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Do you need help making the transition back from remote learning?
The pandemic has been hard on everyone across the globe, including kids. In the past year, most students had to transition to remote learning almost overnight. This not only impacted their academic performance but also affected their mental and emotional health. In fact, a survey showed that more than 25% of the students experienced a great deal of stress and problems because of the pandemic.
Despite parents, teachers, and students trying their best, learning over a computer screen is simply not as effective as in-person classes. Attending regular school gives students a structure, which is not possible to easily recreate at home. Moreover, remote learning has been particularly challenging for younger kids with a shorter attention span. Kids born or starting school during the pandemic may find it especially difficult to start in-person classes.
Fortunately, things are slowly but certainly returning to normal. Now that vaccines are being speedily administered and schools are reopening, it’s time to prepare your kids for back to school. Here are some useful tips to help your kids with the transition back from remote learning.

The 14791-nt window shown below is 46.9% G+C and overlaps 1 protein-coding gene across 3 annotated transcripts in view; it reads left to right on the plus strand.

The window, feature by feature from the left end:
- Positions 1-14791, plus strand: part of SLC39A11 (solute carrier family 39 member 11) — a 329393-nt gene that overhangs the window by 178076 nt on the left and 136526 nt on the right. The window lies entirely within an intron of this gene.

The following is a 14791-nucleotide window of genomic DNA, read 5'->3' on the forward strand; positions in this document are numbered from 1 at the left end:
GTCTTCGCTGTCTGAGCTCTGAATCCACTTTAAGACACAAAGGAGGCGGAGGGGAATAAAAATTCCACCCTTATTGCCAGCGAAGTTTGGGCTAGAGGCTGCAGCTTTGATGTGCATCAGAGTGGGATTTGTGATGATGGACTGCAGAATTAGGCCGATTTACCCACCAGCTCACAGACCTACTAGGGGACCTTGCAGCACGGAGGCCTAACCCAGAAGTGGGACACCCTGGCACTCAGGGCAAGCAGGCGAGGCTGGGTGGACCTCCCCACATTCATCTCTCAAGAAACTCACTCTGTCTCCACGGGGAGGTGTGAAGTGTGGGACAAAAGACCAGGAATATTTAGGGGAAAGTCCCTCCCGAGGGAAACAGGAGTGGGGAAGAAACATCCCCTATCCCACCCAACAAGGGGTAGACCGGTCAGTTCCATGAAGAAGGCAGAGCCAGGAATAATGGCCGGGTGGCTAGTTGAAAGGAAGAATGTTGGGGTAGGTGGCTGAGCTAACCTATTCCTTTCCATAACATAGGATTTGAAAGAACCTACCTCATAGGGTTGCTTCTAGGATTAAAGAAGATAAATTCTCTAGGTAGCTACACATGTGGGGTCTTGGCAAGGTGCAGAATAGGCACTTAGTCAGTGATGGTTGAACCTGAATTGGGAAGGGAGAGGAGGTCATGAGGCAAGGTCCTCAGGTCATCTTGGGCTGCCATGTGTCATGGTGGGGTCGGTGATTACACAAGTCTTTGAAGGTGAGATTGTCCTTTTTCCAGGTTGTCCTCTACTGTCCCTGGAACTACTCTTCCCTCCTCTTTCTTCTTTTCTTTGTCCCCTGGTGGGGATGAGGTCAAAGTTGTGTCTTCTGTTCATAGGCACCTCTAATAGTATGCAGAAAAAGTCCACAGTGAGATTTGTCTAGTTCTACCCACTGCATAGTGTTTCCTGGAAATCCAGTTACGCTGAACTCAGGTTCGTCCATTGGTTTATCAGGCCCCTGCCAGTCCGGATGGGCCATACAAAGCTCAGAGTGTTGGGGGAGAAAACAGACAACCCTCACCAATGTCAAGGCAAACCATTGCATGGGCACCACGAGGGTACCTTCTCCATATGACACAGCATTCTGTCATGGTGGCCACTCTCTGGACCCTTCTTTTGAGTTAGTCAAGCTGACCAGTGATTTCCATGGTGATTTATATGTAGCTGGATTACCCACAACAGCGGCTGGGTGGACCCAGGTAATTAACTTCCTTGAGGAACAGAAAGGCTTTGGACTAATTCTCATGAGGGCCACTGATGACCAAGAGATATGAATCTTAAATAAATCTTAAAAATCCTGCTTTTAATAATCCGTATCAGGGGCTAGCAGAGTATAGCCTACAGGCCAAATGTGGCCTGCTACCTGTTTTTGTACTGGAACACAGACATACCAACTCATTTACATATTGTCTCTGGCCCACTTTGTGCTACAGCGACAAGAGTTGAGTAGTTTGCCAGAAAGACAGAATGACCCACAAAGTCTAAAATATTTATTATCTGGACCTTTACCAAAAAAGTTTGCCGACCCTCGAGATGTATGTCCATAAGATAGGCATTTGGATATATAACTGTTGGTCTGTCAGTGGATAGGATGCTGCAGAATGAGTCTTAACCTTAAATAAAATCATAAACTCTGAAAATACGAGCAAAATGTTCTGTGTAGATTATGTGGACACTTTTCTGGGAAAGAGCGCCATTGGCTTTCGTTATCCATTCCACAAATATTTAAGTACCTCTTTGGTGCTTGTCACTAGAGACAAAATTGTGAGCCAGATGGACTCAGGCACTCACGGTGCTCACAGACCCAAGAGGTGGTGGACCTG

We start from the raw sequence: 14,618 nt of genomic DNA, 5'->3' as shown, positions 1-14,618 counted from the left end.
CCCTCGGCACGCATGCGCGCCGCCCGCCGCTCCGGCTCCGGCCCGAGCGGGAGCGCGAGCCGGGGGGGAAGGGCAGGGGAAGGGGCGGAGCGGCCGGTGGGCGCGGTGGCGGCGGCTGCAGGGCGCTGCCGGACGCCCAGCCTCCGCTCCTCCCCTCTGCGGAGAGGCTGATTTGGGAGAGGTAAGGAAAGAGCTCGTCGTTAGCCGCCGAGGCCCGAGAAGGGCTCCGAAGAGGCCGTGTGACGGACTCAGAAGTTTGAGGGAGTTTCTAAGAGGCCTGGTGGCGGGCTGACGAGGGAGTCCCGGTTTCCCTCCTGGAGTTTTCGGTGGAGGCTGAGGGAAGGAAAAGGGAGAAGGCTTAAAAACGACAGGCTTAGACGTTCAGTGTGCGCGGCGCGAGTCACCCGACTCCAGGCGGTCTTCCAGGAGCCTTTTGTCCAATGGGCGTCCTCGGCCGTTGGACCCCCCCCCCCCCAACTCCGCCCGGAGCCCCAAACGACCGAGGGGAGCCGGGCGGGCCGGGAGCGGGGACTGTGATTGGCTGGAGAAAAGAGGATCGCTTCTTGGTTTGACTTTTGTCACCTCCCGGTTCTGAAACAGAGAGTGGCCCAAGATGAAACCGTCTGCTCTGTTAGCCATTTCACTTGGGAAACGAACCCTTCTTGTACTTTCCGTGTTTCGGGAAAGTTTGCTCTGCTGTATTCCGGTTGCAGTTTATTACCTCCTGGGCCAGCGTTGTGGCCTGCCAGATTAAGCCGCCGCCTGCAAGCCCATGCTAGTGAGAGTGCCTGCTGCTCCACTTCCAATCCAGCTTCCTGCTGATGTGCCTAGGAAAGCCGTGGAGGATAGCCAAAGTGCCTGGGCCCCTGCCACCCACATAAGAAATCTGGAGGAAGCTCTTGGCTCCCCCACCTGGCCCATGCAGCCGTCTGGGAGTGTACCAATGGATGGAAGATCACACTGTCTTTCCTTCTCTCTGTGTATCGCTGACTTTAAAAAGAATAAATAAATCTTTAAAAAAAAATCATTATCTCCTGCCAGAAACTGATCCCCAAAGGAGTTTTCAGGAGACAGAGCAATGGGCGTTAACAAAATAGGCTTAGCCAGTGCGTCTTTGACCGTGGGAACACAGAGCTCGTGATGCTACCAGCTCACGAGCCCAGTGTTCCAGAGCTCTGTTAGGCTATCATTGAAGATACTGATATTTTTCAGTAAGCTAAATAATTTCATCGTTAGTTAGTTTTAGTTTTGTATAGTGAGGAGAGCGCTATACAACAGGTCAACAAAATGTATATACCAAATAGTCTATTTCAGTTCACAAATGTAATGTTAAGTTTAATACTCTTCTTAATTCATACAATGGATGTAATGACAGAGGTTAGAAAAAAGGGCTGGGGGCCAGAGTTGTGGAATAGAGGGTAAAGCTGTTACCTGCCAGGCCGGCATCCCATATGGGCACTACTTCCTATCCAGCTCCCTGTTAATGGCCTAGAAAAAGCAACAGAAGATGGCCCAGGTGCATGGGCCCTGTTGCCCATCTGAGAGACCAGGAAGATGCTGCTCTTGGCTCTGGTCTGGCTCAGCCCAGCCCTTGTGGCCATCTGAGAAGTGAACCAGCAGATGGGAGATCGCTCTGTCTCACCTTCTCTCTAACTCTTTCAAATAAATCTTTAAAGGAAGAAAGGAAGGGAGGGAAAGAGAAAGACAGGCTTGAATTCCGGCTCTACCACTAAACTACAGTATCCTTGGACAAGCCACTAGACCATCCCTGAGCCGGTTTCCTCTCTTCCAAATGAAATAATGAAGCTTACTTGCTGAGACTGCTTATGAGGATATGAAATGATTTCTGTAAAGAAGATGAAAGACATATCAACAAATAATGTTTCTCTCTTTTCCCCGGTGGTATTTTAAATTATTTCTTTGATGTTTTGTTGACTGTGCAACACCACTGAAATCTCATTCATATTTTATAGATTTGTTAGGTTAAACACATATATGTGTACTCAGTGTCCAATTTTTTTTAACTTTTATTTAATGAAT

Create a Routine
During the initial days of the pandemic, most students made an effort to stay on top of remote learning. However, the pitfalls of online schools, such as no access to dependable internet and lack of in-person guidance, started taking a toll on students. And the result? Students started not logging in and skipping classes.
Whether your child has been snoozing through classes or spending too much time on their phones, it’s time to help them get back into the groove. Before in-person school starts, you should create a routine for your kids. Something as simple as waking up at a reasonable time, eating breakfast, and minimizing phone use during classes can prepare them for school.
Encourage Asking for Help
Starting a new school or a different grade is an anxiety-inducing experience. Even if your child is quite confident, their social skills may have taken a hit during the year-long break from school. That’s why you should encourage them to ask for help from teachers, and peers. Whether they are struggling to navigate their new school hallways or understanding assignments, they should not feel shy to seek help.
Ensure Necessary Precautions
While the pandemic is under control, it’s not yet over. Therefore, it’s reasonable to be concerned about your child’s safety as a parent. Rather than keeping your child home and missing even more school, you can rest assured that schools are following all the precautions to keep kids safe. To further alleviate your concerns, we suggest talking to the school administration to learn more about their safety measures.
Implement SEL Strategies
Social and emotional learning has a plethora of promising benefits for students. During the past year, students may have lost their ability to concentrate because of spending so much time in front of screens. Or they may find it difficult to interact and collaborate with other students on team projects.